Iowa Goes Conservative This Year—
Except In Football Coaching Strategy

Let’s start today with some comments on Iowa news—election results and that controversial failed go-for-two trick play effort by Iowa State Coach Paul Rhoads in the Cyclones’ 31-30 loss to the Nebraska Cornhuskers.

Rhoads decided to gamble for a two-point pass off a fake one-point place kick formation instead of calling for another tie second overtime.  The result was the 31-30 Husker victory.

I was not surprised—nothing in sports commentators’ analysis of Husker football games surprises me—that Coach Rhoads’ failed effort was enthusiastically approved by at least two commentators. 

One indicated Rhoads’ trick play effort helped convince him to vote for Rhoads as Big 12 Coach of the Year if Iowa State doesn’t “collapse” in its last two games.

This commentator said that an upset win over Nebraska “was only three yards away”—a puzzling comment when in many sporting events, the no-trick-play results are decided by inches, not yards.

Another print commentator said that because of Rhoads’ gamble, all anyone will remember about the game “is the gutsy call by Rhoads.”  This commentator said that Rhoads “had a perfect play saved up for just the right moment.”  All that people will remember about the action-packed game is Rhoads’ call of a “perfect play”?  Rhoads’ call will certainly be remembered but not for its perfection.

If the play was “perfect” and it was “the right moment,” are people expected to forget that it didn’t work?

If you read all of the 275 paragraphs of Husker-Cyclone coverage, on an inside page you would have come across this language from Husker safety Austin Cassidy:  “The coaches warned us about it all week.  They said they’re going to use a fake at some point.  They had the fake punt last year against us.”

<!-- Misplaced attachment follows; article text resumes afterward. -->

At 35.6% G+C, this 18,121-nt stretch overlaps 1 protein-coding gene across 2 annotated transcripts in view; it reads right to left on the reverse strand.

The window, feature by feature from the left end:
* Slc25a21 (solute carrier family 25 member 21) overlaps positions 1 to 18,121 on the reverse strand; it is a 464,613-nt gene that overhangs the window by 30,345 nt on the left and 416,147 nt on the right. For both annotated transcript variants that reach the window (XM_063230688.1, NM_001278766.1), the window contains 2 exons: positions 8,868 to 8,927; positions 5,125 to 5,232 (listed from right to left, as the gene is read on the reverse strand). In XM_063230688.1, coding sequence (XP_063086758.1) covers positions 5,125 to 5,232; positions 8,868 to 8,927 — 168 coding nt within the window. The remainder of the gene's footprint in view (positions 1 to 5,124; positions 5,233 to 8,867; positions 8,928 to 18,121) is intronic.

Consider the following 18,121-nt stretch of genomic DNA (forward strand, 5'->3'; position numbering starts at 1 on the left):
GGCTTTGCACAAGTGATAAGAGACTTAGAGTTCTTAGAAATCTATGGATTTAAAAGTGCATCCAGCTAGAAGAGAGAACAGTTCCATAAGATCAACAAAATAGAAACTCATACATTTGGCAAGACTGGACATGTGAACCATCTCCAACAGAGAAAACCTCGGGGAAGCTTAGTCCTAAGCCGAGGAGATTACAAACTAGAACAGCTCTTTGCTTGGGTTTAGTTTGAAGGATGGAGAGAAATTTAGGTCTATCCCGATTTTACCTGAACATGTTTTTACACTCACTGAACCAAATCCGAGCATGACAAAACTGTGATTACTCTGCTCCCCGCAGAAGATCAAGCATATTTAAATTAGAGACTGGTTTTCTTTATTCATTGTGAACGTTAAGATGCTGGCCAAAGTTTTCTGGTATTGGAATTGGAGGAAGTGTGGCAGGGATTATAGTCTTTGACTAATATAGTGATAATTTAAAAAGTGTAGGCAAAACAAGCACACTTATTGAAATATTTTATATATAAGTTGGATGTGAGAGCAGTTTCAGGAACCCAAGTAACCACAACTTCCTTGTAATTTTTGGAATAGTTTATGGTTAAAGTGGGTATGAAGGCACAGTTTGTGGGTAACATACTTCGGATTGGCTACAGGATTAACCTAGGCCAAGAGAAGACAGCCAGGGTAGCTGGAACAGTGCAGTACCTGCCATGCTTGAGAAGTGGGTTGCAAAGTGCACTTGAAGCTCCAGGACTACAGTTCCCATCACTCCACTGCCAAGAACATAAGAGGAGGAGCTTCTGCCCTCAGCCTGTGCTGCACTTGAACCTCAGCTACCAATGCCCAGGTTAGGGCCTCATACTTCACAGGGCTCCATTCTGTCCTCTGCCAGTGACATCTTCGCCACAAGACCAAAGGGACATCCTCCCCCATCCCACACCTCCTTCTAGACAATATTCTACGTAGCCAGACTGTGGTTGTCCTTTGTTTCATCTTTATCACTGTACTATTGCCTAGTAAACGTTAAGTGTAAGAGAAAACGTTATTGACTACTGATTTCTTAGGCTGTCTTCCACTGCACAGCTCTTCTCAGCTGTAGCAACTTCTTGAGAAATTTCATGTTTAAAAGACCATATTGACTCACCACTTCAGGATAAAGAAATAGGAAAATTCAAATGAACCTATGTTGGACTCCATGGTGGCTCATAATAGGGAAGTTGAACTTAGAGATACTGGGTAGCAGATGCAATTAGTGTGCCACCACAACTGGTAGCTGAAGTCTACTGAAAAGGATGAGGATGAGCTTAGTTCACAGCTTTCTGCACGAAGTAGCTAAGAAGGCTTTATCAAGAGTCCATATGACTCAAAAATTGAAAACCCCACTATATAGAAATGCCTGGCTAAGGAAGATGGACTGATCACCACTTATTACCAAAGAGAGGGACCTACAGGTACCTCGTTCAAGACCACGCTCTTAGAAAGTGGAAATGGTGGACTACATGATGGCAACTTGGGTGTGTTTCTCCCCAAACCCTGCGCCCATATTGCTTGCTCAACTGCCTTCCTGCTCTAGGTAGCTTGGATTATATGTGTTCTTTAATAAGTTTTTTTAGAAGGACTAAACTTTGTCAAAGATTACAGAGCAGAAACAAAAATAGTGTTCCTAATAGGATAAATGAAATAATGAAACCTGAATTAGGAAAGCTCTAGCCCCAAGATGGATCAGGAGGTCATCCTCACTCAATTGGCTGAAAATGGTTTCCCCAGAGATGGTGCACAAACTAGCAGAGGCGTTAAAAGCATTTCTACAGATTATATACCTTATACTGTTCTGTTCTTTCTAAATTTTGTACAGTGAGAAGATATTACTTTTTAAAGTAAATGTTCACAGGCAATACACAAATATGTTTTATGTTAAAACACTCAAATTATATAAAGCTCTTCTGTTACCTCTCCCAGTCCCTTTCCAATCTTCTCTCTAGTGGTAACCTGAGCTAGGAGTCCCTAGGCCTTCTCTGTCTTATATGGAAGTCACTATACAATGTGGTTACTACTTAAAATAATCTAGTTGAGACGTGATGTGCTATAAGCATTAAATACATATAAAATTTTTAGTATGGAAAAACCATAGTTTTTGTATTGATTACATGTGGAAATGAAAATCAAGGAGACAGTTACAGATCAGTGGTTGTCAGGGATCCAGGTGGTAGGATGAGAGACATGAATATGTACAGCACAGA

So good Husker coaching and an alert play by Nebraska’s superb defensive back Eric Hagg, who intercepted the attempted two-point conversion pass, made Cyclone Coach Rhoads’ against-the-odds gamble a long-to-be remembered mistake, in this commentator’s opinion.

Now to Iowa politics: 

The election in our neighbor to the east—whose voters have consistently returned liberal Democrat Tom Harkin to the Senate—showed voters were definitely in a conservative mood this year.

Former five-term Republican Governor Terry Branstad, 64, ousted Democrat Tom Culver from the governor’s office.  (Culver’s image, incidentally, isn’t helped by the fact that he is obviously considerably overweight.) 

Iowans also sent Republican Senator Chuck Grassley, 76, back to Washington for a fifth term.  

And the candidate who projected the best television image of all those I looked at during the long political campaign, U.S. Rep. Steve King, won his fourth term from Iowa’s Fifth District, which includes much of Western Iowa. 

The popular Republican immediately called for cutting off grants of funds to for cities offering sanctuary to illegal immigrants.  He also supports ending automatic citizenship for anyone born in this country even if the mother is here illegally.

Iowans Vote Against Legalizing Same-Sex Marriage

But perhaps the biggest election-day news from Iowa was the voters’ ouster of three Iowa Supreme Court judges—big news because appointed judges are rarely voted out of office when they run for approval to serve another term.

The three Supreme Court justices voted with their four colleagues in a 7-0 ruling legalizing same-sex marriages.

As World-Herald staff writer C. David Kotok pointed out:

“The results do nothing to overturn the controversial 7-0 ruling by the court but send a loud message that a majority of Iowa voters remain angry that the court—not the legislature—had overturned the state’s ban on same-sex marriages.”